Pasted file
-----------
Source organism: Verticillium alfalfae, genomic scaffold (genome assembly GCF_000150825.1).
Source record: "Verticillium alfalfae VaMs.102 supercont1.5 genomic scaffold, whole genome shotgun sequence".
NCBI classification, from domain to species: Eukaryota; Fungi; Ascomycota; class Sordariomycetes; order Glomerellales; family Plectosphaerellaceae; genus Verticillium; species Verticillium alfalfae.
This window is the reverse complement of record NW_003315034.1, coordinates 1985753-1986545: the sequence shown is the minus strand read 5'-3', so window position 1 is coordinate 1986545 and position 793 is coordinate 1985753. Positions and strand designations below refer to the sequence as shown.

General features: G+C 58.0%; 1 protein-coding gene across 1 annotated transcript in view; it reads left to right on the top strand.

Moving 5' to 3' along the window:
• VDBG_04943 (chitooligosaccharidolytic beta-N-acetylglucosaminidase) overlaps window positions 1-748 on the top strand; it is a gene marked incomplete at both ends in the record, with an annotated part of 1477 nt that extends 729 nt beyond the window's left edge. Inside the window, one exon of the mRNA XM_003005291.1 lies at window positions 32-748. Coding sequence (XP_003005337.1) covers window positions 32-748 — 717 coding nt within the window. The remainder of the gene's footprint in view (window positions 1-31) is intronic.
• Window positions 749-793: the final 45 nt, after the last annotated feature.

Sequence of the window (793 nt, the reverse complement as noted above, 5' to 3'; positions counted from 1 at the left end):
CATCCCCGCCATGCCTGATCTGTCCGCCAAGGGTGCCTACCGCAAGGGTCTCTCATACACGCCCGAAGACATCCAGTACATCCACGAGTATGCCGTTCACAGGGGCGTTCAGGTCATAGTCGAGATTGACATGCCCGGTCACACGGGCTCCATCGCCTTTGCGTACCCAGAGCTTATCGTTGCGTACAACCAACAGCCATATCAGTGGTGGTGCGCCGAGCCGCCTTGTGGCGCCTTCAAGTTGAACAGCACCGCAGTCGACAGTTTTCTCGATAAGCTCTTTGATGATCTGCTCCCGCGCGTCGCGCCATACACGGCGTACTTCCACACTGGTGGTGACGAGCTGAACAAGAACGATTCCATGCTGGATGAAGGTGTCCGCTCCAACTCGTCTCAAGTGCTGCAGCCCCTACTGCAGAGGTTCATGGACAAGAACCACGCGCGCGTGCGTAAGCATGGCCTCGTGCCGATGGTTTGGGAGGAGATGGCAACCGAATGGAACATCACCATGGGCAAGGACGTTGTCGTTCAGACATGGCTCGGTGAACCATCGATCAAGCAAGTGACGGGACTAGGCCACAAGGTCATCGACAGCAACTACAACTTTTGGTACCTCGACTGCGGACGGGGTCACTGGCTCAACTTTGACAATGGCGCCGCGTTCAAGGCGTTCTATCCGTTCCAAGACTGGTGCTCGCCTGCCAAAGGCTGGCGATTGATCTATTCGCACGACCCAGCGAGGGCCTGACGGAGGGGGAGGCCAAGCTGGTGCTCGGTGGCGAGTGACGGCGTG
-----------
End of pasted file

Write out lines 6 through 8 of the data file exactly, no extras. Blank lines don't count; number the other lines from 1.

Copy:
Moving 5' to 3' along the window:
• VDBG_04943 (chitooligosaccharidolytic beta-N-acetylglucosaminidase) overlaps window positions 1-748 on the top strand; it is a gene marked incomplete at both ends in the record, with an annotated part of 1477 nt that extends 729 nt beyond the window's left edge. Inside the window, one exon of the mRNA XM_003005291.1 lies at window positions 32-748. Coding sequence (XP_003005337.1) covers window positions 32-748 — 717 coding nt within the window. The remainder of the gene's footprint in view (window positions 1-31) is intronic.
• Window positions 749-793: the final 45 nt, after the last annotated feature.